Inside East Bedfordshire Magazine - March 2021 - Magazine - Page 10
China and South Asia (Room 33). The Sir Joseph
Hotung Gallery. Prehistory - present.
Reopening after a major refurbishment, this
beautiful gallery explores the cultures of China
and South Asia through a range of magnificent
objects. One half of the gallery presents the
histories of China from 5000 BC to the present.
The British Museum was founded in 1753, the
first national public museum in the world. From
the beginning it granted free admission to all
‘studious and curious persons’. Visitor numbers
have grown from around 5,000 a year in the
eighteenth century to nearly 6 million today.
The origins of the British Museum lie in the will
of the physician, naturalist and collector, Sir Hans
Over his lifetime, Sloane collected more than 71,000
objects which he wanted to be preserved intact after
his death. So he bequeathed the whole collection to
King George II for the nation in return for a payment
of £20,000 to his heirs.
The gift was accepted and on 7 June 1753, an Act of
Parliament established the British Museum.
The founding collections largely consisted of books,
manuscripts and natural specimens with some
antiquities (including coins and medals, prints and
drawings) and ethnographic material.
In the early part of the nineteenth century there were
a number of high profile acquisitions. These included
the Rosetta Stone (1802), the Townley collection
of classical sculpture (1805), and the Parthenon
sculptures (1816). The Museum was involved in
much excavation abroad. Its Assyrian collections
formed the basis for the understanding of cuneiform
(an ancient Middle Eastern script). In the same way
the Rosetta Stone had resulted in the unlocking of
Egyptian hieroglyphic script (a symbol-based script).
The twentieth century saw a great expansion in
public services. The first summary guide to the
Museum was published in 1903 and the first guide
lecturer was appointed in 1911.
The Queen Elizabeth II Great Court, built in the
space vacated by the library, reflects the most recent
public expansion at the Museum. At two acres, it is
the largest covered public space in Europe. In the
centre is the restored Reading Room, while around
and beneath it new galleries and an education centre
From iconic Ming dynasty blue-and-white
porcelain to delicate handscrolls, from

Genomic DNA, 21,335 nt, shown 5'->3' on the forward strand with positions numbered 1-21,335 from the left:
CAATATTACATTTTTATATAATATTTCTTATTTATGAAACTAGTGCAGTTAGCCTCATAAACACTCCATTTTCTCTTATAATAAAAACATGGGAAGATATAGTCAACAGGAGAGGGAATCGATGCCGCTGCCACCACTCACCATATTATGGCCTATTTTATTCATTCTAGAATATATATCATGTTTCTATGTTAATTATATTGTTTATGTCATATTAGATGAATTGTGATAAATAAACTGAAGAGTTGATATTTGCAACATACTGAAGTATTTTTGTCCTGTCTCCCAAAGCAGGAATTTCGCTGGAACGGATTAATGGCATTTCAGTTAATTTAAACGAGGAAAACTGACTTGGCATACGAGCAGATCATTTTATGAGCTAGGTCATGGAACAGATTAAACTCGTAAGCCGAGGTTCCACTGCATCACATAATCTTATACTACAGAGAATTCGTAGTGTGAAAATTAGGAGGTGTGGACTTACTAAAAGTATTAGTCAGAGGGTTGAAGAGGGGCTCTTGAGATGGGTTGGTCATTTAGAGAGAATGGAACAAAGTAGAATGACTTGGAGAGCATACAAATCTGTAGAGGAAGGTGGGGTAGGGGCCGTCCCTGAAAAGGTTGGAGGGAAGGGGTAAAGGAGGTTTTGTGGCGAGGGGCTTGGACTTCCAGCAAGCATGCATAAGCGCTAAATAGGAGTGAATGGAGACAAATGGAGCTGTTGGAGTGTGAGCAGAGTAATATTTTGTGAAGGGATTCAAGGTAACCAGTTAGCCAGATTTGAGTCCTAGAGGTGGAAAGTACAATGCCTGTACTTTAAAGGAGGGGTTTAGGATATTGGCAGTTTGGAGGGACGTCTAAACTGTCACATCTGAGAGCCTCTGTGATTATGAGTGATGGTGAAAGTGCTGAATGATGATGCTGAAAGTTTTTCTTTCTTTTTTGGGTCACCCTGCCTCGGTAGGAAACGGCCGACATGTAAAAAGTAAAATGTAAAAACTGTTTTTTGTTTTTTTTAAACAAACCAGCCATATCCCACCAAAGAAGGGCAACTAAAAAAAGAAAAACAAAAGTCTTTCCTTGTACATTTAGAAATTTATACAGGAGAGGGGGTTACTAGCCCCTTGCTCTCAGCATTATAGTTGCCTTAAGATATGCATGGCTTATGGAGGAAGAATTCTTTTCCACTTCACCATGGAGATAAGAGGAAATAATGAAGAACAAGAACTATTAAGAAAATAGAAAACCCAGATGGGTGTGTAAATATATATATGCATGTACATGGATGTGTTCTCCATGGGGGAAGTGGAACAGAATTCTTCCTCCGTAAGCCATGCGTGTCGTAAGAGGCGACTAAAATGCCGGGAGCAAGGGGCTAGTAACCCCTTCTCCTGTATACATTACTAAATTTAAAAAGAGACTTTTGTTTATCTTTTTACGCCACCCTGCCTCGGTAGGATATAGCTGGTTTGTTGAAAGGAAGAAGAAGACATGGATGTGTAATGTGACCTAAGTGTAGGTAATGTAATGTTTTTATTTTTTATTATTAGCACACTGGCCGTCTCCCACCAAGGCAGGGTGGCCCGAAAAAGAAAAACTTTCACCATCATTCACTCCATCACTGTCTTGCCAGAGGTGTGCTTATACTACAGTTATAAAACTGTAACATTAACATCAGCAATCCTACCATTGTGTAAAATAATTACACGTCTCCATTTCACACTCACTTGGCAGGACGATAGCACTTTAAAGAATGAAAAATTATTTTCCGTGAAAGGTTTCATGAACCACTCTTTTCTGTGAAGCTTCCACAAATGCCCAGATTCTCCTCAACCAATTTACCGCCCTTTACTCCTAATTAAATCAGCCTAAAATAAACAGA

magnificent Tang dynasty tomb figurines to
modern works of art, the displays feature the
richness of art and material culture in China,
including painting, prints, jade, bronze, lacquer
The other half of the
gallery presents South
Asia’s many histories
by region, from early
human occupation to
seals from the Indus
south Indian sculptures
of Shiva and one of
the finest statues of the goddess Tara from Sri
Lanka. Sophisticated paintings and objects from
the courts of the Mughal emperors can be seen
alongside 20th century paintings, including by the
Nobel laureate Rabindranath Tagore.
Egyptian death and afterlife:
mummies (Rooms 62–63) The Roxie
Walker Galleries. About 2686 BC – AD
Death and the afterlife held particular
significance and meaning for the
ancient Egyptians. Complex funeral
preparations and rites were thought to be needed
to ensure the transition of the individual from
earthly existence to immortality.
Mummification, magic and ritual are investigated
through the objects on display in Rooms 62–63.
These include coffins, mummies, funerary masks,
portraits and other items designed to be buried
with the deceased. Modern research methods
such as x-rays and CT scans are used to examine
the mummification process
Sutton Hoo and Europe, AD
300–1100. Room 41. The Sir
Paul and Lady Ruddock
Gallery & Sutton Hoo and
The centuries AD 300–1100
witnessed great change in
Europe. The Roman Empire
broke down in the west, but continued as the
Byzantine Empire in the east. People, objects
and ideas travelled across the continent, while
Christianity and Islam emerged as major
religions. By 1100, the precursors of several
modern states had developed. Europe as
we know it today was taking shape. Room
41 gives an overview of the period and its
peoples. Its unparalleled collections range
from the Atlantic Ocean to the Black Sea,
and from North Africa to Scandinavia.
The gallery’s centrepiece is the AngloSaxon ship burial at Sutton Hoo, Suffolk –
one of the most spectacular and important
discoveries in British archaeology.
I hope you give The British Museum a try,
and enjoy it as much as I do! - Robin